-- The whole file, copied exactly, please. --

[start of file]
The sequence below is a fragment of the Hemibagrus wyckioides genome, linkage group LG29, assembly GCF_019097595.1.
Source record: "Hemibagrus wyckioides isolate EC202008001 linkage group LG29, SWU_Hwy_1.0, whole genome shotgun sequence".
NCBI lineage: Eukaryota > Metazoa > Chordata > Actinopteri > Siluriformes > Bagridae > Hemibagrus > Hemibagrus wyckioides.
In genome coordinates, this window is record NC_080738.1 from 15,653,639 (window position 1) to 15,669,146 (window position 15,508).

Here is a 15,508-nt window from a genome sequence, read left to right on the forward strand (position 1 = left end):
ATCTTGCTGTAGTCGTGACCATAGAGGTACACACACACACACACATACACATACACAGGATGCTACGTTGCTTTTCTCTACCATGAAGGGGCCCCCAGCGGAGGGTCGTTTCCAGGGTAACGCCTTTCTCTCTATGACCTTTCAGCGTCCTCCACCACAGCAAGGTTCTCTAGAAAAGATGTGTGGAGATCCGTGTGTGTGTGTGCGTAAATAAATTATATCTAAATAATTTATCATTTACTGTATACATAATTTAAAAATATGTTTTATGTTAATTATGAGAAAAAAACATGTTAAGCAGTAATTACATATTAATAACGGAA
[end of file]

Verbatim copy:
The sequence below is a fragment of the Hemibagrus wyckioides genome, linkage group LG29, assembly GCF_019097595.1.
Source record: "Hemibagrus wyckioides isolate EC202008001 linkage group LG29, SWU_Hwy_1.0, whole genome shotgun sequence".
NCBI lineage: Eukaryota > Metazoa > Chordata > Actinopteri > Siluriformes > Bagridae > Hemibagrus > Hemibagrus wyckioides.
In genome coordinates, this window is record NC_080738.1 from 15,653,639 (window position 1) to 15,669,146 (window position 15,508).

Here is a 15,508-nt window from a genome sequence, read left to right on the forward strand (position 1 = left end):
ATCTTGCTGTAGTCGTGACCATAGAGGTACACACACACACACACATACACATACACAGGATGCTACGTTGCTTTTCTCTACCATGAAGGGGCCCCCAGCGGAGGGTCGTTTCCAGGGTAACGCCTTTCTCTCTATGACCTTTCAGCGTCCTCCACCACAGCAAGGTTCTCTAGAAAAGATGTGTGGAGATCCGTGTGTGTGTGTGCGTAAATAAATTATATCTAAATAATTTATCATTTACTGTATACATAATTTAAAAATATGTTTTATGTTAATTATGAGAAAAAAACATGTTAAGCAGTAATTACATATTAATAACGGAA